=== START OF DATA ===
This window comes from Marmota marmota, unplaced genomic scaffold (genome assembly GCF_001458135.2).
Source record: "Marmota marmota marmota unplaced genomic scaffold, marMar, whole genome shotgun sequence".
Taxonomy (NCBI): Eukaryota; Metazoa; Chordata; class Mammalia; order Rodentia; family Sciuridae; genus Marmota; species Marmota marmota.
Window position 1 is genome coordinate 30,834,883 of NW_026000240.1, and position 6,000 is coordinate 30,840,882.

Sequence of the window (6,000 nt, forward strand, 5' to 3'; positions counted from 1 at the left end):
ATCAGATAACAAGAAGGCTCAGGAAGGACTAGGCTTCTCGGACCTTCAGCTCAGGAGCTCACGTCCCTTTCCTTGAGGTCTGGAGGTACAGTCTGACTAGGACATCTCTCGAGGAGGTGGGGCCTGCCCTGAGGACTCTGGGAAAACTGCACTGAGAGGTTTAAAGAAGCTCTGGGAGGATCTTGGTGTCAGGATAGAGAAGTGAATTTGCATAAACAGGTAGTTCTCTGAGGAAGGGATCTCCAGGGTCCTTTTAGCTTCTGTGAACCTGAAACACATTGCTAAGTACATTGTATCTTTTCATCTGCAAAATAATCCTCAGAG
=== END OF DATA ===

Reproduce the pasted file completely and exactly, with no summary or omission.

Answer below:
This window comes from Marmota marmota, unplaced genomic scaffold (genome assembly GCF_001458135.2).
Source record: "Marmota marmota marmota unplaced genomic scaffold, marMar, whole genome shotgun sequence".
Taxonomy (NCBI): Eukaryota; Metazoa; Chordata; class Mammalia; order Rodentia; family Sciuridae; genus Marmota; species Marmota marmota.
Window position 1 is genome coordinate 30,834,883 of NW_026000240.1, and position 6,000 is coordinate 30,840,882.

Sequence of the window (6,000 nt, forward strand, 5' to 3'; positions counted from 1 at the left end):
ATCAGATAACAAGAAGGCTCAGGAAGGACTAGGCTTCTCGGACCTTCAGCTCAGGAGCTCACGTCCCTTTCCTTGAGGTCTGGAGGTACAGTCTGACTAGGACATCTCTCGAGGAGGTGGGGCCTGCCCTGAGGACTCTGGGAAAACTGCACTGAGAGGTTTAAAGAAGCTCTGGGAGGATCTTGGTGTCAGGATAGAGAAGTGAATTTGCATAAACAGGTAGTTCTCTGAGGAAGGGATCTCCAGGGTCCTTTTAGCTTCTGTGAACCTGAAACACATTGCTAAGTACATTGTATCTTTTCATCTGCAAAATAATCCTCAGAG